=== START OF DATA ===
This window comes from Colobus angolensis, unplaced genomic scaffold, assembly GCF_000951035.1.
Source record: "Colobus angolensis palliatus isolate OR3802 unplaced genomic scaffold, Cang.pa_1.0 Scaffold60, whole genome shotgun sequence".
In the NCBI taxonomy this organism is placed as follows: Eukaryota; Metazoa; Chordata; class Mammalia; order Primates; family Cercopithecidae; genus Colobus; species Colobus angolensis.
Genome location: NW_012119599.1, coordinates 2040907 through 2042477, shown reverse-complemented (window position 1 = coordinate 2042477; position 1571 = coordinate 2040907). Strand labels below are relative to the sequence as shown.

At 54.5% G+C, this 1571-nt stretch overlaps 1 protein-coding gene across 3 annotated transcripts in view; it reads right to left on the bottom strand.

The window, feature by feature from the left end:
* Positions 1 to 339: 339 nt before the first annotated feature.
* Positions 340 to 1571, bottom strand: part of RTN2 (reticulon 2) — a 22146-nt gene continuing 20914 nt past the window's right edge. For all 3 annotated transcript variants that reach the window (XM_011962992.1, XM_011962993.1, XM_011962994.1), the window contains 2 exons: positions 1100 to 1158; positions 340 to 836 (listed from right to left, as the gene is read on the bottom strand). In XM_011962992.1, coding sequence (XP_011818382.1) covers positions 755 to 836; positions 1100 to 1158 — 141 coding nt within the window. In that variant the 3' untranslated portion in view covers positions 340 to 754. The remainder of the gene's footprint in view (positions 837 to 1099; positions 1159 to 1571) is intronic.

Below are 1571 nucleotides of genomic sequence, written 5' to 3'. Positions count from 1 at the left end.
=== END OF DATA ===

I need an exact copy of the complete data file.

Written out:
This window comes from Colobus angolensis, unplaced genomic scaffold, assembly GCF_000951035.1.
Source record: "Colobus angolensis palliatus isolate OR3802 unplaced genomic scaffold, Cang.pa_1.0 Scaffold60, whole genome shotgun sequence".
In the NCBI taxonomy this organism is placed as follows: Eukaryota; Metazoa; Chordata; class Mammalia; order Primates; family Cercopithecidae; genus Colobus; species Colobus angolensis.
Genome location: NW_012119599.1, coordinates 2040907 through 2042477, shown reverse-complemented (window position 1 = coordinate 2042477; position 1571 = coordinate 2040907). Strand labels below are relative to the sequence as shown.

At 54.5% G+C, this 1571-nt stretch overlaps 1 protein-coding gene across 3 annotated transcripts in view; it reads right to left on the bottom strand.

The window, feature by feature from the left end:
* Positions 1 to 339: 339 nt before the first annotated feature.
* Positions 340 to 1571, bottom strand: part of RTN2 (reticulon 2) — a 22146-nt gene continuing 20914 nt past the window's right edge. For all 3 annotated transcript variants that reach the window (XM_011962992.1, XM_011962993.1, XM_011962994.1), the window contains 2 exons: positions 1100 to 1158; positions 340 to 836 (listed from right to left, as the gene is read on the bottom strand). In XM_011962992.1, coding sequence (XP_011818382.1) covers positions 755 to 836; positions 1100 to 1158 — 141 coding nt within the window. In that variant the 3' untranslated portion in view covers positions 340 to 754. The remainder of the gene's footprint in view (positions 837 to 1099; positions 1159 to 1571) is intronic.

Below are 1571 nucleotides of genomic sequence, written 5' to 3'. Positions count from 1 at the left end.